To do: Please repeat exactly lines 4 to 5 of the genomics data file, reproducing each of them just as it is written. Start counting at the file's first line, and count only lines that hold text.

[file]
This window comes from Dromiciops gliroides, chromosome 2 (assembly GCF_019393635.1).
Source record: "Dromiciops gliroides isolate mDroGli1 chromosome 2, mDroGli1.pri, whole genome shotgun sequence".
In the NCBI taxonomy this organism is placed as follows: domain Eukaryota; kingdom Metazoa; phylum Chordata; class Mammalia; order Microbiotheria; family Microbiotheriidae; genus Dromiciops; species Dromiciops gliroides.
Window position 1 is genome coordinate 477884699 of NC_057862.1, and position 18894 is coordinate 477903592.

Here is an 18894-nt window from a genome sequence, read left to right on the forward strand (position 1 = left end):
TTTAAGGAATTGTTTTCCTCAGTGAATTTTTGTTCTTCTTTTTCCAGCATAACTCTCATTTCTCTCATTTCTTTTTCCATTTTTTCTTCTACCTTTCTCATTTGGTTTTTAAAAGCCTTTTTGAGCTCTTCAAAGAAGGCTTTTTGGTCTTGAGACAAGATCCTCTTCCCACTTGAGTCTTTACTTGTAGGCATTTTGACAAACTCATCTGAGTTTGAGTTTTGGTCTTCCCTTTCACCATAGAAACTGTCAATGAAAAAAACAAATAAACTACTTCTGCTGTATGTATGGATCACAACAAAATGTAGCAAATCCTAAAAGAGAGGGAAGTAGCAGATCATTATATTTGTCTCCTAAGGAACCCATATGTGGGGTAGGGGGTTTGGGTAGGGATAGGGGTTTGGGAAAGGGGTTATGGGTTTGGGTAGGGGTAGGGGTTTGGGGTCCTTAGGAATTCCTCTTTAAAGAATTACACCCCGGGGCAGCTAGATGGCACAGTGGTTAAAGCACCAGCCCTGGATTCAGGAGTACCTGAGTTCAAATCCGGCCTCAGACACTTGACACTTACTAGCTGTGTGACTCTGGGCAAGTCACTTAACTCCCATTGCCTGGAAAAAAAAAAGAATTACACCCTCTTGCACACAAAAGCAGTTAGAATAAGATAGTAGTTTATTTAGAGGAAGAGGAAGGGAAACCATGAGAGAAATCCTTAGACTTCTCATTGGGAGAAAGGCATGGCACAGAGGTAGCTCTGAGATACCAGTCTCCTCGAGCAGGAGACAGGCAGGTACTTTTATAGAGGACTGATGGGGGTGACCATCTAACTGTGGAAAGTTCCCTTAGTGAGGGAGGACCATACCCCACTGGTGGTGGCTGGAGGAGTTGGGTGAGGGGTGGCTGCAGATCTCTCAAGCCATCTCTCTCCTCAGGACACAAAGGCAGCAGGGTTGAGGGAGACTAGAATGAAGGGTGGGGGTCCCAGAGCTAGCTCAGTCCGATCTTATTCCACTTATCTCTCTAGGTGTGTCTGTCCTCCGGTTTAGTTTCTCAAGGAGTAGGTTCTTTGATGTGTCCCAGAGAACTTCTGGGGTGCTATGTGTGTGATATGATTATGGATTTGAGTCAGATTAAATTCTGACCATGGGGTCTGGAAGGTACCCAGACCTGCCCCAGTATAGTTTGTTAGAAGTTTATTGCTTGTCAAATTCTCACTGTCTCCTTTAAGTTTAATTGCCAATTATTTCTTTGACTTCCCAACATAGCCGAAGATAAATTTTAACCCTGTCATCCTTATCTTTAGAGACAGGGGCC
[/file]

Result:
Window position 1 is genome coordinate 477884699 of NC_057862.1, and position 18894 is coordinate 477903592.

Here is an 18894-nt window from a genome sequence, read left to right on the forward strand (position 1 = left end):